[Dock-fans] Conserved Interactions

Terry Lang terry at cgl.ucsf.edu
Thu May 11 13:40:11 PDT 2006

Dear Peng,

       This can be accomplished in one of two ways.  See below for more 
details on the two options.  For more information on how to implement 
these options in a DOCK run, see the DOCK 4 manual at 


*Critical Points *

The critical_points feature is used to focus the orientation search into 
a subsite of the receptor active site (DesJarlais, et al. J. 
Comput-Aided Molec. Design. 1994 and Miller, et al J. Comput. Aided Mol. 
Design. 1994). For example, identifying molecules that interact with the 
catalytic residues might be of chief interest. Any number of points may 
be identified as critical, and any number of groupings of these points 
may be identified. An alternative to using critical points is to discard 
all site points that are some distance away from the subsite of 
interest, while retaining enough site points to define unique ligand 
orientations. This feature can be highly effective at reducing matching 
by five-fold or more. It is particularly useful to also assign chemical 
labels to the critical points to further focus sampling.

*Chemical Matching*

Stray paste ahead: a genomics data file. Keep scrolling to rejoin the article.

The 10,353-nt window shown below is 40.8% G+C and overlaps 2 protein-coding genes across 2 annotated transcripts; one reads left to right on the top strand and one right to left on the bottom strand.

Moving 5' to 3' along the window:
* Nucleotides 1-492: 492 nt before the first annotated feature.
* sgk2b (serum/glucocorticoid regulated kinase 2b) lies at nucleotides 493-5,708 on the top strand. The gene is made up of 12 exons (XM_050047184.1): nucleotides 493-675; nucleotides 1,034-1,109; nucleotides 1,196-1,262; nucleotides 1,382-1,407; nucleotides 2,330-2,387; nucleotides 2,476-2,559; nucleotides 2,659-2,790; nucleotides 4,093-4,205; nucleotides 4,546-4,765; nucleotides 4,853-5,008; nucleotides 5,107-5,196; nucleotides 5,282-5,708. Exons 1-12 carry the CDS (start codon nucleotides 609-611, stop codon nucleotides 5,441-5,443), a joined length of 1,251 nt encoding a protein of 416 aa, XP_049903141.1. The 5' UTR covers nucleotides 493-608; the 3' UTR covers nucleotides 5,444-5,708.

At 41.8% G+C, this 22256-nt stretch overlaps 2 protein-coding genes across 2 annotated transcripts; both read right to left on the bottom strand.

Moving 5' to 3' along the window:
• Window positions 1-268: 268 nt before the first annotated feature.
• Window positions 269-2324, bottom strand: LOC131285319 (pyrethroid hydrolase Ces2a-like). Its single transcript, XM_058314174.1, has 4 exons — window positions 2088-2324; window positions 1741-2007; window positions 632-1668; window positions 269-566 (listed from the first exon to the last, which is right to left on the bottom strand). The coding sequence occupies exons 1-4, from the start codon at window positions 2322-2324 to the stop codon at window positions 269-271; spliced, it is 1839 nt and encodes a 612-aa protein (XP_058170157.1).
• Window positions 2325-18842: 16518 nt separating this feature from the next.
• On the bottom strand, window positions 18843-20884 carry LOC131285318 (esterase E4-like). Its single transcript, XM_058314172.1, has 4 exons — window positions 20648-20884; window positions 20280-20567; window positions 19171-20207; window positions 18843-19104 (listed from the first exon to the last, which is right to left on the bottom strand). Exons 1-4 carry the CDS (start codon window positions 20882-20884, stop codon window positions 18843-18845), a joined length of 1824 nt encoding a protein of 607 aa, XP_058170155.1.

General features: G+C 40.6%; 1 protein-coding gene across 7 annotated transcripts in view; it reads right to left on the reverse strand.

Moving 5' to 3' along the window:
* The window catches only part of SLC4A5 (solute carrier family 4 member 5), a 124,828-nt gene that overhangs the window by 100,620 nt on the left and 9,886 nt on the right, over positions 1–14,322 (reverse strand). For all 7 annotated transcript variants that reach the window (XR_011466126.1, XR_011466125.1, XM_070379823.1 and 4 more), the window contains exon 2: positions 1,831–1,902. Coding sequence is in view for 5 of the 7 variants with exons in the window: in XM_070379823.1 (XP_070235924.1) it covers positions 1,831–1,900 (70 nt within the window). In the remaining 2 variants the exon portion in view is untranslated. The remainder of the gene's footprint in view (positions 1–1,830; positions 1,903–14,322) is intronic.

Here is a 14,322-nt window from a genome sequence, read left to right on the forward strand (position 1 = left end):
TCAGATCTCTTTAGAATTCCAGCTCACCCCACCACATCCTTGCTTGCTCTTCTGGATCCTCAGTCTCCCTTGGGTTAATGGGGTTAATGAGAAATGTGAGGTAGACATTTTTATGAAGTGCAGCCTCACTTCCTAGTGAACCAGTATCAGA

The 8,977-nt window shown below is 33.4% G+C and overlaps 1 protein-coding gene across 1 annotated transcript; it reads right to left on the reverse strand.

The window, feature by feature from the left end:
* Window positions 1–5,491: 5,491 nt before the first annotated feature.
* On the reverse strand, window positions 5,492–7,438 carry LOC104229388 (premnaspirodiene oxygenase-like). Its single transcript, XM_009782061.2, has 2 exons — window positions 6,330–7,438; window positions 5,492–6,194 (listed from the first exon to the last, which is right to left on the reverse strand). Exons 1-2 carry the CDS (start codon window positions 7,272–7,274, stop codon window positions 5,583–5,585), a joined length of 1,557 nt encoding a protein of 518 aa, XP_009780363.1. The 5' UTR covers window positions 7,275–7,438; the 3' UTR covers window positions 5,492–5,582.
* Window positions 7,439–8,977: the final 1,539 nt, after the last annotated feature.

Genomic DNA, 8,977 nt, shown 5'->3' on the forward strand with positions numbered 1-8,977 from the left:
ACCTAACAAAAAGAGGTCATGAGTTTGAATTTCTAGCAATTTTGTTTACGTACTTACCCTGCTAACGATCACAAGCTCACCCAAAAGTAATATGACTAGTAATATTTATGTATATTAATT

The chemical_matching feature is used to incorporate information about 
the chemical complementarity of a ligand orientation into the matching 
process. In this feature, chemical labels are assigned to site points 
and ligand atoms (Kuhl, et al. J. Comput. Chem. 1984). The site point 
labels are based on the local receptor environment. The ligand atom 
labels are based on user-adjustable chemical functionality rules. These 
labeling rules are identified with the chemical_defn_file parameter and 
reside in an editable file. A node in a match will produce an 
unfavorable interaction if the atom and site point components have 
labels which violate a chemical match rule. The chemical matching rules 
are identified with the chemical_match_file parameter and reside in an 
editable file. If a match will produce unfavorable interactions, then 
the match is discarded. The speed-up from this technique depends how 
extensively site points have been labeled and the stringency of the 
match rules, but an improvement of two-fold or more can be expected.

LIU,PENG wrote:

> Hi all,
>  I got a question: How can you constrain groups of the ligand so that 
> they can maintain, say, hydrogen-bonding interactions with certain 
> residues of the receptor during the docking process?
> Thanks!
> Peng
> -- 
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P. Therese Lang
Kuntz and James Labs
UCSF--Chemistry and Chemical Biology
Phone: (415)476-3986


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